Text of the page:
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Anaïs et Thomas Hardy, Vincent Thomy, Jean-Luc Rallu et Estelle Passelande​​

La Chapelle-Glain (44)​​

En s’appuyant sur un modèle vertueux de polyculture, la Ferme du Moulin regroupe 5 associés et compte environ 120 ha de terres entièrement cultivées en agriculture biologique et une grande diversité de production : élevage d’agneaux solognots (race en voie de conservation) et de vaches jersiaises, produits laitiers de brebis, porcs en plein air de race Longué bayeux, pain au levain issu du blé de la ferme (variétés anciennes et panifiables) et la culture de myrtilles.
Leur production est vendue en direct, sur les marchés de Nantes et d’Angers, dans les magasins de producteurs et à travers les AMAPS.

Quite some time since my last post, and since there’s been a few difficult moments, burns, cuts and even managed to stab myself (purely by accident, I might add) ! So, in today’s post I will cover

  • 3rd period at La Fontaine, and end of Le Zephyr
  • trip to London
  • doubts – where I’m at and where next ?
  • sustainable fish
  • organic food
  • So, organic food and sustainable fish first of all. For a few months now, I’ve known that what is important to me is the produce, the producer and the quality of the product. Whether it’s because I have some catching up to do, or simply because, like Terry Laybourne, in my opinion it all starts with quality products regardless of the final dish being prepared. As I’ve already said elsewhere on this blog, it’s not only quality, but also the link with “local” produce is important to me….creating the link with the people and identity of a particular region.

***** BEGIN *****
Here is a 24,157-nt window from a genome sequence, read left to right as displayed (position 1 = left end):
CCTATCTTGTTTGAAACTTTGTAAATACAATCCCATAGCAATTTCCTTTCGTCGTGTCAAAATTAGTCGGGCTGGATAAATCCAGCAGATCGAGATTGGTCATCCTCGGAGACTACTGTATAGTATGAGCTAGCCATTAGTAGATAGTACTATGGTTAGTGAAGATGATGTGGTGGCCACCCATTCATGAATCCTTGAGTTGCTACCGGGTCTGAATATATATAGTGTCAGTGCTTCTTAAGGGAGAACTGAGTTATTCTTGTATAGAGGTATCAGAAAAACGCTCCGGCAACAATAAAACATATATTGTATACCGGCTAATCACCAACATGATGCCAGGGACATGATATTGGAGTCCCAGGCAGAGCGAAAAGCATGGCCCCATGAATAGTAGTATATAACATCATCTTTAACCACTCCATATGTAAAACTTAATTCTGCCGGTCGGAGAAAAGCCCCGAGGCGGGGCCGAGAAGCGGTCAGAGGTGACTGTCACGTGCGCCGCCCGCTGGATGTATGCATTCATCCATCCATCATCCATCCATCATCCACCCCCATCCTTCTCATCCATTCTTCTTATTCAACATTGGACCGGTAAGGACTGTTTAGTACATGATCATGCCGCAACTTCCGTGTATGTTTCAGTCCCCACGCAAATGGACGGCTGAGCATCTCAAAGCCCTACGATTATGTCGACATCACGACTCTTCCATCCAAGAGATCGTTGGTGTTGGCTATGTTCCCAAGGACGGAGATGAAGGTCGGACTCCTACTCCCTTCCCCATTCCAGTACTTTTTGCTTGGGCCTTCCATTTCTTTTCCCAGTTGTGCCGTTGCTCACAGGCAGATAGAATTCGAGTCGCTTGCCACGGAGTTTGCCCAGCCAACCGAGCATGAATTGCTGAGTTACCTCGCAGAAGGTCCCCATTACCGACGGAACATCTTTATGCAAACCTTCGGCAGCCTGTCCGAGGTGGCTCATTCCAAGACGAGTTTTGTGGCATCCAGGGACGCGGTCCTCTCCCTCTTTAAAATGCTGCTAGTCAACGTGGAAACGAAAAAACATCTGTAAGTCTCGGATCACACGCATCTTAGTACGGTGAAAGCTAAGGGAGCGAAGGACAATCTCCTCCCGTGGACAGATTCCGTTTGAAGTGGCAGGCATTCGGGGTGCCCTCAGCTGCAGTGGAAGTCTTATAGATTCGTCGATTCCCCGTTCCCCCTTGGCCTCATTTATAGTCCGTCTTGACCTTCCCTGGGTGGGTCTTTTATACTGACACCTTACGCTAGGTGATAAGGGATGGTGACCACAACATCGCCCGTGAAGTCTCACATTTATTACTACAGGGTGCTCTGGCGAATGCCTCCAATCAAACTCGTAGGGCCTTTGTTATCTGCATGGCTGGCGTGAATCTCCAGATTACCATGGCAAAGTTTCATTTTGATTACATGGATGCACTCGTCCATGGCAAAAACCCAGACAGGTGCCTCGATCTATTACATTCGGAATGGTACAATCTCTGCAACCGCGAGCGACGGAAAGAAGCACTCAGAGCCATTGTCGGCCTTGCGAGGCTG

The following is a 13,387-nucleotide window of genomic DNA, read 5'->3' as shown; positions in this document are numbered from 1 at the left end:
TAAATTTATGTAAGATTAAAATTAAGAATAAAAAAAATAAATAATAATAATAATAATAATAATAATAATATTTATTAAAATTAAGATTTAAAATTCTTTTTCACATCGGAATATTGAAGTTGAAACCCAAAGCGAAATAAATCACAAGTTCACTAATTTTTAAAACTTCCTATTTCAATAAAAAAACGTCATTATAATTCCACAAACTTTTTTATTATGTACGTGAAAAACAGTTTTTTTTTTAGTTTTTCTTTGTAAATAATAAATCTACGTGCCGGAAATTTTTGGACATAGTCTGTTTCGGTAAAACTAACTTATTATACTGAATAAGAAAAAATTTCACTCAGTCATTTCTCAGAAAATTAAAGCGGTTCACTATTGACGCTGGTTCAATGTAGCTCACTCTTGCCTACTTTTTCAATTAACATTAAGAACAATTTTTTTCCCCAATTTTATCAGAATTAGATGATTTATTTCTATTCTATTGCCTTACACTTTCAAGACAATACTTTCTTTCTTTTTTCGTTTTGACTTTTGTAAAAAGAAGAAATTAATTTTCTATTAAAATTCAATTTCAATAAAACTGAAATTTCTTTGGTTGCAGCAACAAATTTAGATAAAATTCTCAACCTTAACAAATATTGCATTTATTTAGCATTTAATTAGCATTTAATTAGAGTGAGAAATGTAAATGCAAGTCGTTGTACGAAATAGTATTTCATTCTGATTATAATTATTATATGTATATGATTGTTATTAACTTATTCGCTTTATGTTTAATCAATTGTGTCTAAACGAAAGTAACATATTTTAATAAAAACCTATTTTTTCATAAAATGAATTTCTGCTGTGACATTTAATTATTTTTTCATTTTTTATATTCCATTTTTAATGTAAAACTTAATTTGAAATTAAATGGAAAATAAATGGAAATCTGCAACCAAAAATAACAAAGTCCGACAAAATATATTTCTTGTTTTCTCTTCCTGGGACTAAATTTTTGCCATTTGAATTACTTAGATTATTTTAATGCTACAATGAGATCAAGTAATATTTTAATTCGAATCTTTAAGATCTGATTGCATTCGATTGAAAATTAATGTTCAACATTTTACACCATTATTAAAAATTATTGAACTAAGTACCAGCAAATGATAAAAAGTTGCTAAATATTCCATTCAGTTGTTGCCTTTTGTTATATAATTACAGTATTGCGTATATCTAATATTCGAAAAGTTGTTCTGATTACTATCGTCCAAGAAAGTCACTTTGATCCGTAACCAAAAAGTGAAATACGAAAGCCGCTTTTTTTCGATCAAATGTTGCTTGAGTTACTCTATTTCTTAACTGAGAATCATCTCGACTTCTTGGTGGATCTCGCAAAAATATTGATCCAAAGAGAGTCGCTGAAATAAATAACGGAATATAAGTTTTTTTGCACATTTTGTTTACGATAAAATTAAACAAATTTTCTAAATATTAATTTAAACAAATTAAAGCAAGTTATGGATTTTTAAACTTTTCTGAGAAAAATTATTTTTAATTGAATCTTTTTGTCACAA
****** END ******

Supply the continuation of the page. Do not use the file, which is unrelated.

I’ve been reading about the seasonality of fruit and veg in France, as well as checking up on what is available in my home region of Northumberland. In addition, at school we’ve been looking at fish, beef, veal (strangely not very available in England, at least not in Northumberland), lamb, offal, veg & fruit. This reading has been backed up by being able to work with good quality fruit, veg, meat and fish at La Fontaine – seeing how the quality is measured by the chefs. There’s a hell of a lot to learn and discover, a journey which is just beginning and should never end – especially when you consider only one particular food source, fish for example, and you touch upon the huge depth of information / variety that exists just in the UK and France….even in France Sea Bass has several different names (Bar or Loup de Mer) depending upon where it is fished, with different breeding periods between Channel / Atlantic / Mediterranean bass.

    On the topic of fish, and particularly sustainable fish, I’ve been reading a fair bit these last few weeks (partly in preparation for our meeting with the London chef Tom Aikens who champions this topic). It’s such an enormous topic that it’s all a bit much at times – I’m trying, at the same time, to get to know fish, their names in English & French, seasonality, their availability / vulnerability, adult size (and thus the minimum size they should be when buying them), their cost, the different techniques for catching them and so on….so loads to take in. But fascinating.